Deadwood: The Movie is written by David Milch and directed by Daniel Minahan. Deadwood was originally a TV show on HBO that ran from 2004-2006. It is still one of the highest rated and reviewed dramas of all time, and one of my personal favorite shows ever. It is one of the few shows I have ever given a 10 out of 10. The show was created and produced by David Milch who also wrote and produced the movie which released on May 31st, 2019 on HBO as part of the HBO Films productions. If you haven’t had the pleasure of seeing the original show from 2004, I am sorry to tell you that this film will make no sense neither will it have any sort of emotional impact on you. However I sincerely urge anyone who hasn’t watched it, to try their level best to watch the show anyway they can. For international audiences the show is available on Amazon Prime and for American audiences it is available on HBO Go. If you enjoy a good drama series with flawless dialogue and character development set in a wild west frontier backdrop, this is a show waiting to be watched by you. I am well aware that the show has not been watched by many people which is why I took the release of the film as an opportunity to hopefully praise the show and it’s attempt at a conclusion with the movie.
I cannot praise the show enough, but this isn’t a review of the show, this is a review of the movie. Now without any spoilers, the movie picks up in 1889, 10 years later where we left off with our characters from the show, naturally all the characters have evolved and so has the set pieces. What I loved about the show was the creation of the town of Deadwood (which is a real town in South Dakota) and the sets they made for the show. It was the most realistic and lived in set piece on television that I had seen at the time. The movie takes that same look and feel and expands on it making lavish set pieces. Since the original show had a much smaller budget, the movie was able to further expand on details with the costumes and props.
One thing I have to admire about the movie is that they made the entire set, both interior and exterior, from scratch again. Now while the sets are bigger and more elaborate than the show, for me it somehow felt more artificial. It didn’t have that wild west frontier town dirt and grime from the show. That is also because this is 10 years later and the town is more “civilized” and is being celebrated into its statehood of South Dakota. But still for me it looked and felt like a set and not as real and lived in as the set in the show during 2004-2006. That is just me nitpicking because I am in love with the show and admire everything they did with it. The movie does do a good job in bringing everything and everyone back together again to try to give some closure. Instead of closure, I just wanted more, more movies or perhaps another season. As of now there aren’t any plans but I hope the success of the movie greenlights a new/farewell season to properly wrap things up. Because for me, as enjoyable as the movie was, it didn’t give me a sense of closure.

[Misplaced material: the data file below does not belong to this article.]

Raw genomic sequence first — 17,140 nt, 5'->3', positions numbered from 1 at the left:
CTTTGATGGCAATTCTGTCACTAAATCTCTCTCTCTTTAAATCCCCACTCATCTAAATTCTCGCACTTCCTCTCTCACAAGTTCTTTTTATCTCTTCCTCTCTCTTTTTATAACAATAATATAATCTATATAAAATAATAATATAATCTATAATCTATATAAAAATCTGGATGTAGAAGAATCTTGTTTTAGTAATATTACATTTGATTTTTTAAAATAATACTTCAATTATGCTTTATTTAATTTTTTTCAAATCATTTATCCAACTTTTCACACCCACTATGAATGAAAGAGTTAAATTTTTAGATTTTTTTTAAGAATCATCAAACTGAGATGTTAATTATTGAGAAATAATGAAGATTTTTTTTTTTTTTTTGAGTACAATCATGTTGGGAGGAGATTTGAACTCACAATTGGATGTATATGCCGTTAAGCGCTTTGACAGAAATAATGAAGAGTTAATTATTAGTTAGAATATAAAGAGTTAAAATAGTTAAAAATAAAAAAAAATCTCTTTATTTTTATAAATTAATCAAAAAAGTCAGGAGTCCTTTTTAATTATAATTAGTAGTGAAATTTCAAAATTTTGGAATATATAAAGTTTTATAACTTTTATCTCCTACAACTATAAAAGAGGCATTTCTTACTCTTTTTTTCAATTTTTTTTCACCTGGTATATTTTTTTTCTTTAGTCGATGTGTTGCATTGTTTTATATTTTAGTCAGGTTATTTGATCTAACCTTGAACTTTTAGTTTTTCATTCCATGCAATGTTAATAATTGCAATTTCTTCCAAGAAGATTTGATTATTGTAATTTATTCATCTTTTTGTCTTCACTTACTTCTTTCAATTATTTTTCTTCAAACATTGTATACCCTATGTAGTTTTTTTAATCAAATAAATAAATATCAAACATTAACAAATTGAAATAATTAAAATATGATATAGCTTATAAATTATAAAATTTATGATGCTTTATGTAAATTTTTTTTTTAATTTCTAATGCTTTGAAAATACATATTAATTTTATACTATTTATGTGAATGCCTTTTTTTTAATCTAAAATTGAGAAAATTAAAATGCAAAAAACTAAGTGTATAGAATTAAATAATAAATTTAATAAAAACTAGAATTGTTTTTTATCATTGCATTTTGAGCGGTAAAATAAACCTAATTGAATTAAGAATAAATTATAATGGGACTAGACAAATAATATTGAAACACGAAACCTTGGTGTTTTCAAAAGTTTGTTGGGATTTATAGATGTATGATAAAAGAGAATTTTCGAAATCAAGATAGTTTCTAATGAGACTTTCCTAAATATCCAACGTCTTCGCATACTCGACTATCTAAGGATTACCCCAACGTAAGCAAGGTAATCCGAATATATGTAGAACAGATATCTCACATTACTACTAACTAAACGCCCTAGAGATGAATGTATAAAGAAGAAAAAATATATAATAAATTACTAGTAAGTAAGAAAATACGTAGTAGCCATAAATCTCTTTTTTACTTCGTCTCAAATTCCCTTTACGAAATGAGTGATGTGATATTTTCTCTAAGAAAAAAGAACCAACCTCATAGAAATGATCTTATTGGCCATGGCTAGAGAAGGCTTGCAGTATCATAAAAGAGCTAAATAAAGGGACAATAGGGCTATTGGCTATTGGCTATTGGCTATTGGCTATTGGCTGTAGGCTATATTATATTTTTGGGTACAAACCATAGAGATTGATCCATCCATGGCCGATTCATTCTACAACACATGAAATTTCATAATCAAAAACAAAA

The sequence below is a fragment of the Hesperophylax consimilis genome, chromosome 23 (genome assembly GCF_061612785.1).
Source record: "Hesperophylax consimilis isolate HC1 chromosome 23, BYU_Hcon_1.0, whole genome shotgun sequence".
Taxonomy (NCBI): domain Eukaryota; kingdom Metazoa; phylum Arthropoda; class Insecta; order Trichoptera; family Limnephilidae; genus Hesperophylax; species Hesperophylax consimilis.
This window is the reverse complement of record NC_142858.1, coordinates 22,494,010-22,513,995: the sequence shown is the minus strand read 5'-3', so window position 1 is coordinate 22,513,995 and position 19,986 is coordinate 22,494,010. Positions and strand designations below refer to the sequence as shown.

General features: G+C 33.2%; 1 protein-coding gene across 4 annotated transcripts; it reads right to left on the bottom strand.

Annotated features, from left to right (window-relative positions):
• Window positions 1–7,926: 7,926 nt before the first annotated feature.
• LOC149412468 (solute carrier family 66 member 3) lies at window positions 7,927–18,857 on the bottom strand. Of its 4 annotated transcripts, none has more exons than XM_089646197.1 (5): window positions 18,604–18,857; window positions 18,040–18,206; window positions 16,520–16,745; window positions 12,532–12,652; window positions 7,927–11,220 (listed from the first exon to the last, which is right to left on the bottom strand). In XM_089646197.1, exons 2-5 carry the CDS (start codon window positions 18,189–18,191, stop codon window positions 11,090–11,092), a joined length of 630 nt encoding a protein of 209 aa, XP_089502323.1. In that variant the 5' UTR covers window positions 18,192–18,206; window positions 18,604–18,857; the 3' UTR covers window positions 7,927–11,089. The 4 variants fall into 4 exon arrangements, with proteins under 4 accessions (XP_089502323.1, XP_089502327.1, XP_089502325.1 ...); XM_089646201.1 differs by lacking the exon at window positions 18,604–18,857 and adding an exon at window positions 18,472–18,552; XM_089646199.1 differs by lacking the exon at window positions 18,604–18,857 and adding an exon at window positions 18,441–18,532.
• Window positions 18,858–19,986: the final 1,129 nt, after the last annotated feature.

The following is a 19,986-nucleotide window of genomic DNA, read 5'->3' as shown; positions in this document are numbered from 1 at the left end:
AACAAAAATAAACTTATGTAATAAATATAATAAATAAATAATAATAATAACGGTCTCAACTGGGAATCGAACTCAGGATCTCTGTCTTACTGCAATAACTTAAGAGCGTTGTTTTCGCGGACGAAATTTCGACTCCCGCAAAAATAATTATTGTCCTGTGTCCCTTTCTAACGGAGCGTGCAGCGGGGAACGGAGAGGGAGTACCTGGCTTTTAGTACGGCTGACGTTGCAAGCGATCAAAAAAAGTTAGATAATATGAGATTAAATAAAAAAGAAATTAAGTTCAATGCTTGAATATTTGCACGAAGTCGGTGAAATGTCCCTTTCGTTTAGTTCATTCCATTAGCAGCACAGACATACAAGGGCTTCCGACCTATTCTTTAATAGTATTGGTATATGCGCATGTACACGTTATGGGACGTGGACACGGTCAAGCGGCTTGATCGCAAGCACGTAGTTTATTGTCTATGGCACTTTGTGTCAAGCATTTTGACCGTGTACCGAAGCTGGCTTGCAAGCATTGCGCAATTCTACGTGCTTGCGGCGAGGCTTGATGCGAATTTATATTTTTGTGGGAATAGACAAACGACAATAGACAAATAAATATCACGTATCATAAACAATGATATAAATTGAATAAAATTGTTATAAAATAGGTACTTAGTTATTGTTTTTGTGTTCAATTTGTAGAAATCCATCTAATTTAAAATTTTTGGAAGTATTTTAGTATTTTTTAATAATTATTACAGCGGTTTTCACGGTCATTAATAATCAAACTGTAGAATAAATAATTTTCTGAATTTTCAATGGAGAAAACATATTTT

Seeing Seth Bullock (Timothy Olyphant) and Al Swearengen (Ian McShane) together on screen again was a true delight. Their chemistry in the show is further enlightened in the movie. Another little interesting tidbit about the show, it is based on a true story about actual lawmen and gunslingers migrating to the volatile town of Deadwood, and how that mixed bag of personalities kept under pressure in a town can lead to intense drama unfolding. Basically “this town ain’t big enough for the both of us,” and that is the relationship of Seth Bullock and Al Swearengen, a lawman and a corrupt business owner. I can’t help but love Al Swearengen, his portrayal by Ian McShane is flawless, seriously one of the best characters written for television. We expect him to be the villain of the show and movie, but he just wins the hearts of the viewers instead.
The music in the movie is just great, they recreated the theme from the show and they even brought back the original song Hog of the Forsaken. The whole movie is basically one large nostalgic trip for fans like me, complete with flashback scenes. I understand why they added them, the last episode of the show aired in 2006, but since I had just rewatched the whole show again I found the flashbacks detached me from the narrative. I was satisfied with the 2 hour runtime, it didn’t bore me at all but it also didn’t make me feel like this is the end. I felt the same after the movie as I did after season 3 of the show; wanting more, wanting a conclusion and proper send off.
I’m giving Deadwood: The Movie an 8.5 out of 10.
This movie is very enjoyable for a fan of the show, but if you have watched the show and aren’t a fan, this movie won’t do much to convince you otherwise. The movie doesn’t add much more to what already exists in Deadwood, but for me that’s not a bad thing since the show was perfect. Sometimes less is more and I can see some people wanting more out of this movie. I really do hope they make another season/mini-series/movie of Deadwood, this is a franchise that deserves more recognition.